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1.
Cell Rep Med ; 2(5): 100287, 2021 05 18.
Article in English | MEDLINE | ID: covidwho-1683718

ABSTRACT

Mechanisms underlying severe coronavirus disease 2019 (COVID-19) disease remain poorly understood. We analyze several thousand plasma proteins longitudinally in 306 COVID-19 patients and 78 symptomatic controls, uncovering immune and non-immune proteins linked to COVID-19. Deconvolution of our plasma proteome data using published scRNA-seq datasets reveals contributions from circulating immune and tissue cells. Sixteen percent of patients display reduced inflammation yet comparably poor outcomes. Comparison of patients who died to severely ill survivors identifies dynamic immune-cell-derived and tissue-associated proteins associated with survival, including exocrine pancreatic proteases. Using derived tissue-specific and cell-type-specific intracellular death signatures, cellular angiotensin-converting enzyme 2 (ACE2) expression, and our data, we infer whether organ damage resulted from direct or indirect effects of infection. We propose a model in which interactions among myeloid, epithelial, and T cells drive tissue damage. These datasets provide important insights and a rich resource for analysis of mechanisms of severe COVID-19 disease.

2.
Processes ; 10(2):322, 2022.
Article in English | MDPI | ID: covidwho-1674762

ABSTRACT

ADAMTS13 is a hemostatic enzyme that breaks down pro-thrombotic ultra-large multimers of von Willebrand factor (VWF). The deficiency of ADAMTS13 increases VWF-mediated thrombogenic potential and may lead to thrombotic thrombocytopenic purpura (TTP). Recently, clinical studies have shown the development of acquired TTP after COVID-19 infection and a correlation between low ADAMTS13 plasma levels and increased mortality. As a result, investigating ADAMTS13 as a potential recombinant therapeutic is of broad interest in the field of hematology. ADAMTS13 is considered challenging to purify in its biologically active state. Current purification methods utilize immobilized metal ions, which can interfere with ADAMTS13 metalloprotease activity. For this reason, we optimized an alternative strategy to isolate milligram quantities of highly active recombinant ADAMTS13 (rADAMTS13) from conditioned media after exogenous expression in human cell line, HEK293. HEK293 cells stably expressing C-terminal V5-His-tagged ADAMTS13 were grown in two parallel systems, culture bottles and flasks, for identifying an optimal cultivation strategy. Subsequently, we employed anion exchange followed by anti-V5-tag affinity chromatography to purify rADAMTS13, and extracted rADAMTS13 of high specific activity while preserving its native post-translational modifications. In addition, this process has been optimized and scaled up to produce active rADAMTS13 at levels sufficient for laboratory-scale structural, enzymatic, and biochemical studies.

3.
Nat Med ; 27(3): 546-559, 2021 03.
Article in English | MEDLINE | ID: covidwho-1319033

ABSTRACT

Angiotensin-converting enzyme 2 (ACE2) and accessory proteases (TMPRSS2 and CTSL) are needed for severe acute respiratory syndrome coronavirus 2 (SARS-CoV-2) cellular entry, and their expression may shed light on viral tropism and impact across the body. We assessed the cell-type-specific expression of ACE2, TMPRSS2 and CTSL across 107 single-cell RNA-sequencing studies from different tissues. ACE2, TMPRSS2 and CTSL are coexpressed in specific subsets of respiratory epithelial cells in the nasal passages, airways and alveoli, and in cells from other organs associated with coronavirus disease 2019 (COVID-19) transmission or pathology. We performed a meta-analysis of 31 lung single-cell RNA-sequencing studies with 1,320,896 cells from 377 nasal, airway and lung parenchyma samples from 228 individuals. This revealed cell-type-specific associations of age, sex and smoking with expression levels of ACE2, TMPRSS2 and CTSL. Expression of entry factors increased with age and in males, including in airway secretory cells and alveolar type 2 cells. Expression programs shared by ACE2+TMPRSS2+ cells in nasal, lung and gut tissues included genes that may mediate viral entry, key immune functions and epithelial-macrophage cross-talk, such as genes involved in the interleukin-6, interleukin-1, tumor necrosis factor and complement pathways. Cell-type-specific expression patterns may contribute to the pathogenesis of COVID-19, and our work highlights putative molecular pathways for therapeutic intervention.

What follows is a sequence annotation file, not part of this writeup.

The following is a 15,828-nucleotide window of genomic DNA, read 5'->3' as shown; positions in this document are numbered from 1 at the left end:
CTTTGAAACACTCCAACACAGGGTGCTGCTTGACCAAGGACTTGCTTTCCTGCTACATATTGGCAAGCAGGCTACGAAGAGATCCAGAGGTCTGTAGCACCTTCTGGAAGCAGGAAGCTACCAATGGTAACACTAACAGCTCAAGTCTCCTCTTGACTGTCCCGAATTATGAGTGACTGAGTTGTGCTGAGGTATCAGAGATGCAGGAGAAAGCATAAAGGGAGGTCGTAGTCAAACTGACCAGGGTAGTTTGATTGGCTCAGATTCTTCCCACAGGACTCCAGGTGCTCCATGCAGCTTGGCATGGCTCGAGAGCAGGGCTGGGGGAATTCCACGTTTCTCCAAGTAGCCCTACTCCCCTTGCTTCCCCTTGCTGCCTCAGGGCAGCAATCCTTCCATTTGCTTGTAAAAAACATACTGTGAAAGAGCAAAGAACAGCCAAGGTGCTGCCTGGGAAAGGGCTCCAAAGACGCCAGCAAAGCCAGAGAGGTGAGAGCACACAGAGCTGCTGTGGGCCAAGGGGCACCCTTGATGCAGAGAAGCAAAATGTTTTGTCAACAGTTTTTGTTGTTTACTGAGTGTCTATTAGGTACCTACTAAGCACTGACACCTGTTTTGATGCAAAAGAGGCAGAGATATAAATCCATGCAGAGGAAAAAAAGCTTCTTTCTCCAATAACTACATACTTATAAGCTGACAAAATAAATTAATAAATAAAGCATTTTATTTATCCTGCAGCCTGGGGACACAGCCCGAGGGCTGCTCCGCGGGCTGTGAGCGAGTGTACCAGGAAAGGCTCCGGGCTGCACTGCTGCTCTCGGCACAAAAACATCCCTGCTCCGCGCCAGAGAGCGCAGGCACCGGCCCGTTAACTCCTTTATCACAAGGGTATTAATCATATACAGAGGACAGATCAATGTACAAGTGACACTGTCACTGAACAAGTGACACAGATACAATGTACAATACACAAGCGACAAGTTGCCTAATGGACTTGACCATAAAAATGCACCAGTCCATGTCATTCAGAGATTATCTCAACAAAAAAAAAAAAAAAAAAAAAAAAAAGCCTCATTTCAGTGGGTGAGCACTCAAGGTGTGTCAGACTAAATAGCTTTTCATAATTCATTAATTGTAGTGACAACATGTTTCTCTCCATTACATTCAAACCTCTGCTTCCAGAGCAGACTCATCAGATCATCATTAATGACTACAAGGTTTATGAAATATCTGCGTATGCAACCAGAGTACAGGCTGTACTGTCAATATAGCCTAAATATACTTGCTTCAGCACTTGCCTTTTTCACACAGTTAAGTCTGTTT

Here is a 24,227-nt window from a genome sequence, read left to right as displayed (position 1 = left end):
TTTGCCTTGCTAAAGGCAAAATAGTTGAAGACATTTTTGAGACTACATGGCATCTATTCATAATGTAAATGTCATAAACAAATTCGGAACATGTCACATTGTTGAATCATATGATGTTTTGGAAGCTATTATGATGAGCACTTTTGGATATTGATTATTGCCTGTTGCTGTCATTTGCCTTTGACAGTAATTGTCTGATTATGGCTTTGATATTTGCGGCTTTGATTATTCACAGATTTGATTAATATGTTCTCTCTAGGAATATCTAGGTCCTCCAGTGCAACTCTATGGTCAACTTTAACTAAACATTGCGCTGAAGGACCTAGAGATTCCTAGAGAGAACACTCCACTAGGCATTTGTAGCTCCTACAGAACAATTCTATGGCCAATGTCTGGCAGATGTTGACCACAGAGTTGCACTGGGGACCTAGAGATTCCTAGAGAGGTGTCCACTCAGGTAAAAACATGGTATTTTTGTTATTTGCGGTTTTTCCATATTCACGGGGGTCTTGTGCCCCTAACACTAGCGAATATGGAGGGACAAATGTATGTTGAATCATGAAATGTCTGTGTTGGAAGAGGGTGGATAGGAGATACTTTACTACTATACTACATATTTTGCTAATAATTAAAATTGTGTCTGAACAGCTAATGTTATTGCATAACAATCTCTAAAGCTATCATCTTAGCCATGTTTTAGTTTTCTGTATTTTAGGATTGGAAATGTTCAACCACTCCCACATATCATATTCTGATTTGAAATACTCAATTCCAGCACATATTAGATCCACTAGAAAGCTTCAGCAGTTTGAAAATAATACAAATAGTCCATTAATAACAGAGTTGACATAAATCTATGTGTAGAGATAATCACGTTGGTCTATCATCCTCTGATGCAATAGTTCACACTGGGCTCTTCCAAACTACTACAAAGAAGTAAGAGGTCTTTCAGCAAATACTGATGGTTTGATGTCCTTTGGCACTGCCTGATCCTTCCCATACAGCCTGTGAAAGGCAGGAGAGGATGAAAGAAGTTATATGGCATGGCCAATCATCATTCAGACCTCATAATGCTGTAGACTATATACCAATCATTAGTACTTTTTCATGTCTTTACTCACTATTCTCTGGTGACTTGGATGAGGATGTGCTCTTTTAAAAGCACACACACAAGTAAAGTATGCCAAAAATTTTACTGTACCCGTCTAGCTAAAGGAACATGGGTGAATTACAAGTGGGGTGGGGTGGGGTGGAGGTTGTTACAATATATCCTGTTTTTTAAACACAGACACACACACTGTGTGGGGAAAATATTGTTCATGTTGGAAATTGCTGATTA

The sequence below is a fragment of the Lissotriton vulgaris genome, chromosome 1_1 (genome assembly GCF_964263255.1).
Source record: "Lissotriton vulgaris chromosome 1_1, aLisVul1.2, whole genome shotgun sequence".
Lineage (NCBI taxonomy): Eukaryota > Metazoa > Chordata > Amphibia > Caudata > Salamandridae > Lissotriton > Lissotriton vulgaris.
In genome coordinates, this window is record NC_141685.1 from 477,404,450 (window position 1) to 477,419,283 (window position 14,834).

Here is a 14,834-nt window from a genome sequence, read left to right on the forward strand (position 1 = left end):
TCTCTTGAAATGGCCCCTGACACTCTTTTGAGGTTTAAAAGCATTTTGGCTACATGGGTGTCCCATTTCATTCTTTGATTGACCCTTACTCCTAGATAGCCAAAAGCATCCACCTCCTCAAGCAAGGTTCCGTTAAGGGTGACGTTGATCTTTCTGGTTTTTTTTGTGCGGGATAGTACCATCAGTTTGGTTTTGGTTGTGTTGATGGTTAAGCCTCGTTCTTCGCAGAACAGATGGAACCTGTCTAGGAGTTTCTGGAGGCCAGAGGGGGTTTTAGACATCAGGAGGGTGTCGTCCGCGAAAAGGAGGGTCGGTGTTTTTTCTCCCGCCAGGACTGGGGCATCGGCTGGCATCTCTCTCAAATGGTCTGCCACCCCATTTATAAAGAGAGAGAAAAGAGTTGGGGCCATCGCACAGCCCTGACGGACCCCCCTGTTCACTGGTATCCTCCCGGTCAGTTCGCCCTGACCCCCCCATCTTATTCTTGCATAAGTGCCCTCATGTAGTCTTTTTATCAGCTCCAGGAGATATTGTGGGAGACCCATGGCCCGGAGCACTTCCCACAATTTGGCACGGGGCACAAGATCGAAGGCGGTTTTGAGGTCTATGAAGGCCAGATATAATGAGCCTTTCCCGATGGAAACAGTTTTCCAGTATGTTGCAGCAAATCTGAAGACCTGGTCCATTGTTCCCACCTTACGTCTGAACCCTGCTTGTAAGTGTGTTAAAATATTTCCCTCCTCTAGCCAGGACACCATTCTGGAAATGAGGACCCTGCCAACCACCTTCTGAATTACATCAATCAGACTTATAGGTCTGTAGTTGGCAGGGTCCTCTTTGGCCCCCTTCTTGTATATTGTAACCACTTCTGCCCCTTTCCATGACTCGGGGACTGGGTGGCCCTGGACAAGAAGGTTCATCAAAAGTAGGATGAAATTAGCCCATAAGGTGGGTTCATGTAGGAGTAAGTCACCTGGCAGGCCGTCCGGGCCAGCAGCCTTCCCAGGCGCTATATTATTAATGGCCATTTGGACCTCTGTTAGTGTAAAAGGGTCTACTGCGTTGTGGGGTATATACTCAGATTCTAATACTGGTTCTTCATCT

Subject(s)
COVID-19/epidemiology , COVID-19/genetics , Host-Pathogen Interactions/genetics , SARS-CoV-2/physiology , Sequence Analysis, RNA/statistics & numerical data , Single-Cell Analysis/statistics & numerical data , Virus Internalization , Adult , Aged , Aged, 80 and over , Alveolar Epithelial Cells/metabolism , Alveolar Epithelial Cells/virology , Angiotensin-Converting Enzyme 2/genetics , Angiotensin-Converting Enzyme 2/metabolism , COVID-19/pathology , COVID-19/virology , Cathepsin L/genetics , Cathepsin L/metabolism , Datasets as Topic/statistics & numerical data , Demography , Female , Gene Expression Profiling/statistics & numerical data , Humans , Lung/metabolism , Lung/virology , Male , Middle Aged , Organ Specificity/genetics , Respiratory System/metabolism , Respiratory System/virology , Sequence Analysis, RNA/methods , Serine Endopeptidases/genetics , Serine Endopeptidases/metabolism , Single-Cell Analysis/methods
4.
Cell Rep Med ; 2(5): 100287, 2021 05 18.
Article in English | MEDLINE | ID: covidwho-1213572

ABSTRACT

Mechanisms underlying severe coronavirus disease 2019 (COVID-19) disease remain poorly understood. We analyze several thousand plasma proteins longitudinally in 306 COVID-19 patients and 78 symptomatic controls, uncovering immune and non-immune proteins linked to COVID-19. Deconvolution of our plasma proteome data using published scRNA-seq datasets reveals contributions from circulating immune and tissue cells. Sixteen percent of patients display reduced inflammation yet comparably poor outcomes. Comparison of patients who died to severely ill survivors identifies dynamic immune-cell-derived and tissue-associated proteins associated with survival, including exocrine pancreatic proteases. Using derived tissue-specific and cell-type-specific intracellular death signatures, cellular angiotensin-converting enzyme 2 (ACE2) expression, and our data, we infer whether organ damage resulted from direct or indirect effects of infection. We propose a model in which interactions among myeloid, epithelial, and T cells drive tissue damage. These datasets provide important insights and a rich resource for analysis of mechanisms of severe COVID-19 disease.

5.
JMIR Med Educ ; 7(2): e27877, 2021 Apr 21.
Article in English | MEDLINE | ID: covidwho-1195984

ABSTRACT